Nadeem Aslam was born in the Pakistani metropolis of Gujranwala in 1966. During the regime of General Zia-ul-Haq, when Aslam was 14 years old he and his family were forced to leave Pakistan owing to the political convictions of his father, a writer and film-maker. They moved to England, settling in the West Yorkshire town of Huddersfield. At the University of Manchester, he studied several semesters of biochemistry and literature, but eventually gave up his studies to pursue his writing career.
In his début novel, »Season of the Rainbirds« (1993), Aslam displayed great refinement as a storyteller as he peeled back the societal strata of his native Pakistan: a train accident in the provinces unearths a postal bag that had been lost for nigh on two decades. The letters believed lost reveal the chasms that open up between the planes of time as well as in the attitudes of the villagers. Aslam thus creates a multi-layered portrait of the politically and religiously riven land; more essentially, he illustrates his study of the contrasting realities through writing. For his second novel, »Maps for Lost Lovers« (2004), he once again chooses an isolated setting to shed light into the abyss of religiously motivated violence. Through the prism of an honour killing in a small English city, he examines divergent perceptions of love, faith and justice from a variety of perspectives. While the story does deal with specific circumstances, the richly metaphorical and allegorical language transcends all borders. »The Wasted Vigil« (2008) condenses the history of Afghanistan from the Soviet invasion to the hunt for terrorists in Tora-Bora into an encounter of characters: lovers and fighters with their respective convictions and personal losses. Aslam’s latest work, »The Blind Man’s Garden« (2013) picks up the Punjabi tragic romance »Heer Ranjha« and infuses it, re-interpreted, into a story taking place against the backdrop of the war on terror. Both timeless and timely, the narrative meanders between the characters in the border regions of Pakistan and Afghanistan.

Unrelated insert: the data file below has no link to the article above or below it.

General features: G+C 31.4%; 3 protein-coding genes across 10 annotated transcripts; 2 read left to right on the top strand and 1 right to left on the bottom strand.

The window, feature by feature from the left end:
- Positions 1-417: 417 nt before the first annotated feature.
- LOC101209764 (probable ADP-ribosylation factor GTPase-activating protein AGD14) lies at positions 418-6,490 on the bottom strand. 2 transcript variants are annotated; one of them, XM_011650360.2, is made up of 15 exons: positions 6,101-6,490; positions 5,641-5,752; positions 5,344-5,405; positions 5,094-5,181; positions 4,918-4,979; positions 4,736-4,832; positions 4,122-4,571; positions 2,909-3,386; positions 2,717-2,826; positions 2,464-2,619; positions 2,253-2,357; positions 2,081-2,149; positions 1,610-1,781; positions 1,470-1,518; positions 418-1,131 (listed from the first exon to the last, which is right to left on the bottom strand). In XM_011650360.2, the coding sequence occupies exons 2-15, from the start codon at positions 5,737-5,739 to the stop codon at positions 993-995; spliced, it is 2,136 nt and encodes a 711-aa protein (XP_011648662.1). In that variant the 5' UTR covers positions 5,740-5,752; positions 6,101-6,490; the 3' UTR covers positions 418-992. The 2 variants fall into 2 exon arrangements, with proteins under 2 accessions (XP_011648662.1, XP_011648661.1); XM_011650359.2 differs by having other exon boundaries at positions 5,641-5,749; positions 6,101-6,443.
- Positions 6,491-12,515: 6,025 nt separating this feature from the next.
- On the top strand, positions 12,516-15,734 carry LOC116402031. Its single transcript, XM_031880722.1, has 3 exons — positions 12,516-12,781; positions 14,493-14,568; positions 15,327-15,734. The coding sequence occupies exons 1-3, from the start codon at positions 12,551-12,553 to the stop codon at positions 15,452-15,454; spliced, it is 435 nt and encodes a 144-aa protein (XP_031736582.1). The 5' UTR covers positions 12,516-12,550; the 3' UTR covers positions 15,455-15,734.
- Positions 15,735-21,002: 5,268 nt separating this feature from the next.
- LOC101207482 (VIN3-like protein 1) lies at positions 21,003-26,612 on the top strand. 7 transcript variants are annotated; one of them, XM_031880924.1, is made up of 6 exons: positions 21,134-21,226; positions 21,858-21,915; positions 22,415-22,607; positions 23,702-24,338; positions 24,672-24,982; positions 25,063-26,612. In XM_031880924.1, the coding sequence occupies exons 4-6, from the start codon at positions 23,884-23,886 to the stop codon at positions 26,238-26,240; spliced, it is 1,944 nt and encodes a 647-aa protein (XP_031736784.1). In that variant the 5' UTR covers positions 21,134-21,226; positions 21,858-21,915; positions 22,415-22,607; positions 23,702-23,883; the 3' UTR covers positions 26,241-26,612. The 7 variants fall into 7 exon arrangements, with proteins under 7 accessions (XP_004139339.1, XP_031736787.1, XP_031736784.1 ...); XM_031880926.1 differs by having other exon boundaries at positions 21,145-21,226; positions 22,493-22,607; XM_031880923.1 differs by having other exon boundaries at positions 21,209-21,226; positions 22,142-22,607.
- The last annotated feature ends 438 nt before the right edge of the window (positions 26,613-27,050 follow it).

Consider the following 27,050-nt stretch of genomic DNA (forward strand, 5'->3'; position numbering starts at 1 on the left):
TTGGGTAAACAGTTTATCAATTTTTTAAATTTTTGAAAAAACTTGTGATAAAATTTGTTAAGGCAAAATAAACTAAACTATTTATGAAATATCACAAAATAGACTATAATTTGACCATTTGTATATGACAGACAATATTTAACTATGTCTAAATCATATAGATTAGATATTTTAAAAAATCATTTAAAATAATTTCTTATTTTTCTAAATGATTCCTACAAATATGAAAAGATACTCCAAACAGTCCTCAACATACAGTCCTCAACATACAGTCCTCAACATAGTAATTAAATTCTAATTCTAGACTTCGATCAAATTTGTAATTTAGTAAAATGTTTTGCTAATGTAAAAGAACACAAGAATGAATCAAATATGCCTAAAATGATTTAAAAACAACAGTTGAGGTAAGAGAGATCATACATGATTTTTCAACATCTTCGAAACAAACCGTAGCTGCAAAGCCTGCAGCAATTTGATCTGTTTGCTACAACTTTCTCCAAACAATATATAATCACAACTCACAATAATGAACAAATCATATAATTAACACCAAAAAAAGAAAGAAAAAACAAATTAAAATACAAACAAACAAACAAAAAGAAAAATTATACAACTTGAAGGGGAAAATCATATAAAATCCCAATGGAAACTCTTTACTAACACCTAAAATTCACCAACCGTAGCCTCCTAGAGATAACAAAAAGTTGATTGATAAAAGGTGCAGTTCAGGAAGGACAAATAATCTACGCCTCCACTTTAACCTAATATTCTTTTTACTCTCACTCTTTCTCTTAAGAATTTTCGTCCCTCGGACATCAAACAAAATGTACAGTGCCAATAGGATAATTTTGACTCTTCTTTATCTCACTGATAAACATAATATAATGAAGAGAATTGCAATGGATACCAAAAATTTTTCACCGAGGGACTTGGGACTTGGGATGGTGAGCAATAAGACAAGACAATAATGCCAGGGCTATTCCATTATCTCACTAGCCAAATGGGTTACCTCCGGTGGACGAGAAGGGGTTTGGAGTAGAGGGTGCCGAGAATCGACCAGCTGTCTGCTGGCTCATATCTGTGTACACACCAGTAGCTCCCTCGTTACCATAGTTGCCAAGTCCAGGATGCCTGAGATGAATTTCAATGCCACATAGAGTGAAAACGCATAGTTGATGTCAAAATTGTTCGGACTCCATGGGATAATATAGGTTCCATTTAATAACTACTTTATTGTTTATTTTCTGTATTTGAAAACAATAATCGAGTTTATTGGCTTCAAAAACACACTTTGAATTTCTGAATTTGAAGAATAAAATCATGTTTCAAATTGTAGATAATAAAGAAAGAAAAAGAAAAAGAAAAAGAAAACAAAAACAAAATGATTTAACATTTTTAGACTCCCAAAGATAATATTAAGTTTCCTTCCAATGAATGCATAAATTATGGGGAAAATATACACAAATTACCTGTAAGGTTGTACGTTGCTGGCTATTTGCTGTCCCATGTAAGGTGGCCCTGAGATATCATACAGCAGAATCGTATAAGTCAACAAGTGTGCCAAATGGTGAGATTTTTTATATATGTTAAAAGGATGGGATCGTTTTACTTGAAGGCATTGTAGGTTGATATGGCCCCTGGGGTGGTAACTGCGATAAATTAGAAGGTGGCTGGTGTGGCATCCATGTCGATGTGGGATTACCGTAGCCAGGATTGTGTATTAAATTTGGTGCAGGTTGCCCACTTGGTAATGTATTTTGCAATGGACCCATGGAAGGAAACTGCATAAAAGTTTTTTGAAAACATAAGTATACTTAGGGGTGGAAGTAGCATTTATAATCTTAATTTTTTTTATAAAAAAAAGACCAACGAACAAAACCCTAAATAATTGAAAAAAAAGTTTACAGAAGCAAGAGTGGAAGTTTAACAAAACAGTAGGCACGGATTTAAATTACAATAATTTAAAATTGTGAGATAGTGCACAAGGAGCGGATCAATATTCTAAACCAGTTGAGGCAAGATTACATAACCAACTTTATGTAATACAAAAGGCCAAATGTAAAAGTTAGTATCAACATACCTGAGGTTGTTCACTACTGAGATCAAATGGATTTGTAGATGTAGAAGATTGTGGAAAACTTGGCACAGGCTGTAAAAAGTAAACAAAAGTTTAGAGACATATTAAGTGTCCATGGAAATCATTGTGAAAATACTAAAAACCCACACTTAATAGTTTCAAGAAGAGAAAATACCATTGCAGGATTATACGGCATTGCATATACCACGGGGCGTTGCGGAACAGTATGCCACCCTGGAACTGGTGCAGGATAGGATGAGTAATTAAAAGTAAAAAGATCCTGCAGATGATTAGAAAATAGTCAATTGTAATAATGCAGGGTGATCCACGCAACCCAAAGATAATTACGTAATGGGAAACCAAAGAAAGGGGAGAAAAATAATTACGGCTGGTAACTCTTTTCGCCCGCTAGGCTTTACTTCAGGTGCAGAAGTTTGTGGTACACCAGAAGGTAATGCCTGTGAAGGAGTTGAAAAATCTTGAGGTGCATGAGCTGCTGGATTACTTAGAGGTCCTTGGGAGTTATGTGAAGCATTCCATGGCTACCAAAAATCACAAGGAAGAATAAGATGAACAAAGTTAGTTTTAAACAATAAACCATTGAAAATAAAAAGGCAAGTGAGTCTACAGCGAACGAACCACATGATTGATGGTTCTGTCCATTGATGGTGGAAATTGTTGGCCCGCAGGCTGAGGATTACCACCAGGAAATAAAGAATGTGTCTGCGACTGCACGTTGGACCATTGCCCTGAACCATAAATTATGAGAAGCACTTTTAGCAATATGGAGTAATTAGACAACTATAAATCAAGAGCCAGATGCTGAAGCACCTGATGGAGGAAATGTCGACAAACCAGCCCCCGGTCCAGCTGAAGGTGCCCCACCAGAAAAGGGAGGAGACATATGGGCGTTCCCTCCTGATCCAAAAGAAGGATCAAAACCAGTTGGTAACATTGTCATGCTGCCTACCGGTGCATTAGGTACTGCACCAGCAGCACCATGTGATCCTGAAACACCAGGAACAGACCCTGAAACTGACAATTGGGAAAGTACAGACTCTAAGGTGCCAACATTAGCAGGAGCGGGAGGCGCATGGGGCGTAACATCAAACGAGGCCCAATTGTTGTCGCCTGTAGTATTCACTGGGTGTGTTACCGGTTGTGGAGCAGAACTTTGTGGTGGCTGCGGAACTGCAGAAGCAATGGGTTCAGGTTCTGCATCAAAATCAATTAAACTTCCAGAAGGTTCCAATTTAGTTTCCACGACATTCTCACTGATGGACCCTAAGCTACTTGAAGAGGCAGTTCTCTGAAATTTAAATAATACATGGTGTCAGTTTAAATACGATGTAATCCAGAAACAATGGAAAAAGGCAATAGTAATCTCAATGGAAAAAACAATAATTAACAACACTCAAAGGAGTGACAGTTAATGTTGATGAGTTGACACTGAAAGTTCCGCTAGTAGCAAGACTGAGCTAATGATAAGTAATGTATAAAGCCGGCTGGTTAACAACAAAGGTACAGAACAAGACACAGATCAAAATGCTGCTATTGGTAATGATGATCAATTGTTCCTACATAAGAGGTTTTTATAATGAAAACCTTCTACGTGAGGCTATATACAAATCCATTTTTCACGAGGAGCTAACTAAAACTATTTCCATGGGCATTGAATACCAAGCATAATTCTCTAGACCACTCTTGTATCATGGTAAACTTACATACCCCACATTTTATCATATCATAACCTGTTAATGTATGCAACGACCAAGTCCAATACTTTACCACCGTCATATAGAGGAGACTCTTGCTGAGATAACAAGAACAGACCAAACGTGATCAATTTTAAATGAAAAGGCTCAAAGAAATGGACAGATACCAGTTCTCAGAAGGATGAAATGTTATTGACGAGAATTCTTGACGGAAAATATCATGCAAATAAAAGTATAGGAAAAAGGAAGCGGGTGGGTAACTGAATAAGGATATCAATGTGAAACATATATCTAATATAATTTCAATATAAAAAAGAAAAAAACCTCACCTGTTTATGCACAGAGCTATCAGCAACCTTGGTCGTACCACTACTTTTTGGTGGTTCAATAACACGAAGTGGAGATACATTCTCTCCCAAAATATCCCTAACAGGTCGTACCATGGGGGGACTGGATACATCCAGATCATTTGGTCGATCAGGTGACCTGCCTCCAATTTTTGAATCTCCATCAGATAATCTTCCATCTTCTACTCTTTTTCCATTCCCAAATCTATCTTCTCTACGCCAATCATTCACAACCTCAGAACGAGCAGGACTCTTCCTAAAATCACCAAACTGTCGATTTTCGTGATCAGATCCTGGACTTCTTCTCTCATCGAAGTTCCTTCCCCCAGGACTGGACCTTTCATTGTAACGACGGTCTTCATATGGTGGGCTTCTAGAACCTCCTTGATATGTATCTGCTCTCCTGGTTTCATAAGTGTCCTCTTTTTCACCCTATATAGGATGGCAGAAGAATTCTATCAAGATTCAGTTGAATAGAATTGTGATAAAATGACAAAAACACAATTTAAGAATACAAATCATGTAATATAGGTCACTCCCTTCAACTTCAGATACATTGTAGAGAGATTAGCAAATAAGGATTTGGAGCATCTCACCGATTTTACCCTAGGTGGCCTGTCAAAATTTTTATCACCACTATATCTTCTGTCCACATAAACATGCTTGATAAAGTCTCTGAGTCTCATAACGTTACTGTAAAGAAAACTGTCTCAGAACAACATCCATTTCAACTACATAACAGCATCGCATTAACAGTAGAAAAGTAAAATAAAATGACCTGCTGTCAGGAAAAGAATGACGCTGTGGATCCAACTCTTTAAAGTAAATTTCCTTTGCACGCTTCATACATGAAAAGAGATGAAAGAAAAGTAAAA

Praised by critics as Aslam’s most mature work to date, the novel was shortlisted for the DSC Prize for South Asian Literature 2014. Aslam has also received honours for his other novels, including the Betty Trask Award (1994), the Author’s Club First Novel Award (1993), the Encore Award (2005), the Kiriyama Pacific Rim Book Prize (2005) and the Windham Campbell Literature Prize at Yale University (2014). In 2006 he was also shortlisted for the British Book Awards as well as the prestigious International IMPAC Dublin Literary Award. Aslam lives in London.